YP Now Lets You Target Mobile Ads Based on Desktop Searches
The mobile advertising industry has long lagged behind its desktop counterpart in a key category: data. But new device matching techniques are breaking down the wall between desktop and mobile activity, and a bevy of desktop-derived data is starting to become available mobile marketers.
The latest example comes from YP. The company has announced a new partnership with Tapad that will allow marketers to use the company’s desktop search data to target ads to the the same user on their mobile device. The move should help open the impressions in the firm’s mobile ad network to the billions of dollars spent annually by marketers on retargeting campaigns.
Here’s how it works. Companies such as Tapad have developed massive databases of devices that they believe are owned by the same user by analyzing everything from IP addresses to frequently seen locations. YP is using that dataset to match desktop users who have searched on their property with the devices seen in the billions of mobile impressions that run through its mobile advertising network each day.
The idea is to blend the measure of intent implicit in a search with the advantages of mobility, says Luke Edson, senior vice president at YP.
“We find that searchers often start a search on one device, that could be desktop or mobile, and finish on the other,” says Edson. “Even if marketers are thinking mobile-first, this allows them to starting thinking about mobile outside of its silo and with their other initiatives.”
An auto maker, for instance, could target users, who have searched for a mechanic or dealership on their laptop, with an on their smartphone urging them to schedule a test drive.
The strategic and tactical rationale for YP is clear. There’s a lot of redundancy in the mobile advertising industry, and the first-party search data provides the company with an asset that competitors cannot replicate. Tactically, it allows the firm to upsell advertisers who already buy desktop advertising to mobile inventory as an audience extension without convincing the advertiser to shift money from one medium to the other.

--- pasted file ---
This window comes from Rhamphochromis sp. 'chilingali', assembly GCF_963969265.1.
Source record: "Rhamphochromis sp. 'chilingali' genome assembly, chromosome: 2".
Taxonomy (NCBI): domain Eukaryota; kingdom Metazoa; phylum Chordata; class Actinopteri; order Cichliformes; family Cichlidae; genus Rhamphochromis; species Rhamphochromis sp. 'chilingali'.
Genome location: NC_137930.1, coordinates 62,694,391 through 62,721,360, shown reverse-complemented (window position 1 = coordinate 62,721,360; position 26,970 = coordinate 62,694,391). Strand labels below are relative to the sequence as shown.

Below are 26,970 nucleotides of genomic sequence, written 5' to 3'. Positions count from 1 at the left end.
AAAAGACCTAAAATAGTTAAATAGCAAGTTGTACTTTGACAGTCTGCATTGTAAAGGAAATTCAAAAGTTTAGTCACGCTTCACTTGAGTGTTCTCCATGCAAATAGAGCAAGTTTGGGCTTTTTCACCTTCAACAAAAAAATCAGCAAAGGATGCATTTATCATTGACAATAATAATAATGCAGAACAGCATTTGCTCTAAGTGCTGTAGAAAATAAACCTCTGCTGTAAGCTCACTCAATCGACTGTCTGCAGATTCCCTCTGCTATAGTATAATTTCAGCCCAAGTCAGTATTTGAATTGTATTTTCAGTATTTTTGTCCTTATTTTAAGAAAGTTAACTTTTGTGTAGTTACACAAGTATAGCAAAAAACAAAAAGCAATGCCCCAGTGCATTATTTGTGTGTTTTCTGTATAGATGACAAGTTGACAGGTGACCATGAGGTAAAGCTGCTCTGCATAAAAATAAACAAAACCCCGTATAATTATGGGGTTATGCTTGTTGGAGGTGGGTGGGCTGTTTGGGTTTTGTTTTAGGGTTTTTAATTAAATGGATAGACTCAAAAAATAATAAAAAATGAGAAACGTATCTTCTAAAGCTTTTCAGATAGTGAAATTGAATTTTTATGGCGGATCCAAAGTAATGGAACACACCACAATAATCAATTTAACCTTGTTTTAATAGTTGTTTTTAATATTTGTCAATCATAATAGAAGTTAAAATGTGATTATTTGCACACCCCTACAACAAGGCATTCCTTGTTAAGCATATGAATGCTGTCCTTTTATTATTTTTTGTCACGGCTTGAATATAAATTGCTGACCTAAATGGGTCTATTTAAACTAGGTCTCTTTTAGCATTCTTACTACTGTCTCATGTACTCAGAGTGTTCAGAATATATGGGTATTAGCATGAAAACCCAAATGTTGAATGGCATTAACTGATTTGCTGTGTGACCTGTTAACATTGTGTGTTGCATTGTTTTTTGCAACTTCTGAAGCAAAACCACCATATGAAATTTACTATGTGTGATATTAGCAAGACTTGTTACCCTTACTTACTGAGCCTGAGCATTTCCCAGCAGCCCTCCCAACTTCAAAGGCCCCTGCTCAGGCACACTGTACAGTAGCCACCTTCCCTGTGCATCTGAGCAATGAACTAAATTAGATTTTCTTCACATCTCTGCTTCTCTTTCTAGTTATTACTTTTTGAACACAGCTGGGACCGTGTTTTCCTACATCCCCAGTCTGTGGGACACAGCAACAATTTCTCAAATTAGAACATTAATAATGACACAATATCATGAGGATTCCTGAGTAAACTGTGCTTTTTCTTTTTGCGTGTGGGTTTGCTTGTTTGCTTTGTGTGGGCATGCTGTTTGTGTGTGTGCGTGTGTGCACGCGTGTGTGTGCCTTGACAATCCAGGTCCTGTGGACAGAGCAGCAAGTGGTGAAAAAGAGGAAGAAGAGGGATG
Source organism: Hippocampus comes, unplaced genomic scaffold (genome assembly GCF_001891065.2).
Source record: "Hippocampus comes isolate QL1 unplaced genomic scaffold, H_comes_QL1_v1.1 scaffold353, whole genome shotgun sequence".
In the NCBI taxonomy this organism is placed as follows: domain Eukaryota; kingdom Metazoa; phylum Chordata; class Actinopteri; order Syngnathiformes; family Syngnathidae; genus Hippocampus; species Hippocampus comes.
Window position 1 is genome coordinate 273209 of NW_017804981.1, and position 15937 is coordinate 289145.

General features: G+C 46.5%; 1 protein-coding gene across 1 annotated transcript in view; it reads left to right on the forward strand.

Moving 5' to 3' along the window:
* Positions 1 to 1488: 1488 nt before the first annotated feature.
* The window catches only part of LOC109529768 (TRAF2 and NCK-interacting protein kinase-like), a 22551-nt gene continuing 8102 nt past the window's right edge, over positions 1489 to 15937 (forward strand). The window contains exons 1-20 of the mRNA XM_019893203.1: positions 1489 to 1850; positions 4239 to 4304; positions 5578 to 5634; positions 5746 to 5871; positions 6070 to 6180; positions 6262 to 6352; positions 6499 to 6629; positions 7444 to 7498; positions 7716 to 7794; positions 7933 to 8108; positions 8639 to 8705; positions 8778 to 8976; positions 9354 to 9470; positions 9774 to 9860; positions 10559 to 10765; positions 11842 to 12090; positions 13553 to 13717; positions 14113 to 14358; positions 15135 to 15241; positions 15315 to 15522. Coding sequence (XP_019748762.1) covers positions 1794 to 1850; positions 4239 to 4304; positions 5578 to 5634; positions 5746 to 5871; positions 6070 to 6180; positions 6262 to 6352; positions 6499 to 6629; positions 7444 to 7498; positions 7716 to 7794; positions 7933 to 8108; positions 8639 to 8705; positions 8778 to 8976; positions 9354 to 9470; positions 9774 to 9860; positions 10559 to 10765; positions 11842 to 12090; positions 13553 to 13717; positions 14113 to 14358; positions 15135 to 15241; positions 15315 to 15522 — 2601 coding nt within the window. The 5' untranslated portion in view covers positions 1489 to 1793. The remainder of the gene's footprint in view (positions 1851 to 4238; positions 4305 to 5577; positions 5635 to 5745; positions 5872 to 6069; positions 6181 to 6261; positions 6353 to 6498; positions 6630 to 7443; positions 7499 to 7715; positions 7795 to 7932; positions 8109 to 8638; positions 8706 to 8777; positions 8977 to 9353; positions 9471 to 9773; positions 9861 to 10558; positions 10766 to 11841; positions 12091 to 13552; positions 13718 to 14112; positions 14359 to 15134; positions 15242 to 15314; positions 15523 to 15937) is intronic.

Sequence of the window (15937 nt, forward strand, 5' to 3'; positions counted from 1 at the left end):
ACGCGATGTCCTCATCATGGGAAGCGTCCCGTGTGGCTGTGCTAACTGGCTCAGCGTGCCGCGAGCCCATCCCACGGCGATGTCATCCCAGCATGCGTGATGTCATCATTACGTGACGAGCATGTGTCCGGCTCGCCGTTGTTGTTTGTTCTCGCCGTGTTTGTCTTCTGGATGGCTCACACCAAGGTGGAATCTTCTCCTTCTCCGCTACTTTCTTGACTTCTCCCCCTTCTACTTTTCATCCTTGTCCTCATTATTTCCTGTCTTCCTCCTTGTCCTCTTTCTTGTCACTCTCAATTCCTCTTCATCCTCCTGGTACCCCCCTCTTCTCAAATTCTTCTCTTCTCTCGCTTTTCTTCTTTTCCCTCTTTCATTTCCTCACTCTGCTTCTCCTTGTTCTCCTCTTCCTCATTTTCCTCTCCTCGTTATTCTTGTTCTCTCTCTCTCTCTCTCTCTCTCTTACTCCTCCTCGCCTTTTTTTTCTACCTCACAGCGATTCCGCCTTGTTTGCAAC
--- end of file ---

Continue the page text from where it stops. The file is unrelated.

For the mobile advertising industry as a whole, the adoption of cross-device targeting will likely have some interesting consequences. The locally-focused mobile firms have developed audience products, derived from location, that have thrived in the absence of the more traditional cookie-based profiles online. The ability for marketers to use desktop data like searches to target on mobile devices could undercut the value of those products.
More likely than not, it will only accelerate the shift in advertising spending toward mobile. As the targeting capabilities become more comparable and the vendors converge, the dollars spent on mobile will more accurately match time spent by consumers and the so-called mobile gap will close.
There’s also interesting implications for the desktop advertising industry. Edson says the company is not using data collected on a mobile device to inform desktop ads, but the potential exists and it could allow mobile firms the capture some of the desktop advertising spending as well. It creates a much larger market for mobile advertising firms to develop or spin-off data business based solely around the location data which they collect on users in the advertising exchanges.
Steven Jacobs is Street Fight’s deputy editor.